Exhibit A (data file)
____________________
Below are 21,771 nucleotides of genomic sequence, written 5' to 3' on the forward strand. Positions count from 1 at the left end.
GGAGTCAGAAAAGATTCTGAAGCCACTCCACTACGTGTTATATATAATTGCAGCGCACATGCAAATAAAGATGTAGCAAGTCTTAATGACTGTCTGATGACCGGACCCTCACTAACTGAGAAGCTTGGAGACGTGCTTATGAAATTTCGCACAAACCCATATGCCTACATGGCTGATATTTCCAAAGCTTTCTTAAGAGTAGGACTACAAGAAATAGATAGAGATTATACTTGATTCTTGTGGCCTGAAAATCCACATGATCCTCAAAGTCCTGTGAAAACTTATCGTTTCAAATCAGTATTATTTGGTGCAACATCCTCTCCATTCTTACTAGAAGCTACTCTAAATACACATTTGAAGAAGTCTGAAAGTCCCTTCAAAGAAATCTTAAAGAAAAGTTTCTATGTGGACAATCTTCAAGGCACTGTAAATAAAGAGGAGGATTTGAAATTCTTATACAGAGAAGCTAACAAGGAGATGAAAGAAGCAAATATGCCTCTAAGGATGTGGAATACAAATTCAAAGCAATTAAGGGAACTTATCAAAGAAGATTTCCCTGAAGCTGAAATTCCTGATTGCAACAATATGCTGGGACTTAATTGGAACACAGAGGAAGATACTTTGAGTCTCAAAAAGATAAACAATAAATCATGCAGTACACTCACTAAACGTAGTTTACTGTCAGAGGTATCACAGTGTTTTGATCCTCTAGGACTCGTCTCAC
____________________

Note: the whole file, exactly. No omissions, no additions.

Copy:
Below are 21,771 nucleotides of genomic sequence, written 5' to 3' on the forward strand. Positions count from 1 at the left end.
GGAGTCAGAAAAGATTCTGAAGCCACTCCACTACGTGTTATATATAATTGCAGCGCACATGCAAATAAAGATGTAGCAAGTCTTAATGACTGTCTGATGACCGGACCCTCACTAACTGAGAAGCTTGGAGACGTGCTTATGAAATTTCGCACAAACCCATATGCCTACATGGCTGATATTTCCAAAGCTTTCTTAAGAGTAGGACTACAAGAAATAGATAGAGATTATACTTGATTCTTGTGGCCTGAAAATCCACATGATCCTCAAAGTCCTGTGAAAACTTATCGTTTCAAATCAGTATTATTTGGTGCAACATCCTCTCCATTCTTACTAGAAGCTACTCTAAATACACATTTGAAGAAGTCTGAAAGTCCCTTCAAAGAAATCTTAAAGAAAAGTTTCTATGTGGACAATCTTCAAGGCACTGTAAATAAAGAGGAGGATTTGAAATTCTTATACAGAGAAGCTAACAAGGAGATGAAAGAAGCAAATATGCCTCTAAGGATGTGGAATACAAATTCAAAGCAATTAAGGGAACTTATCAAAGAAGATTTCCCTGAAGCTGAAATTCCTGATTGCAACAATATGCTGGGACTTAATTGGAACACAGAGGAAGATACTTTGAGTCTCAAAAAGATAAACAATAAATCATGCAGTACACTCACTAAACGTAGTTTACTGTCAGAGGTATCACAGTGTTTTGATCCTCTAGGACTCGTCTCAC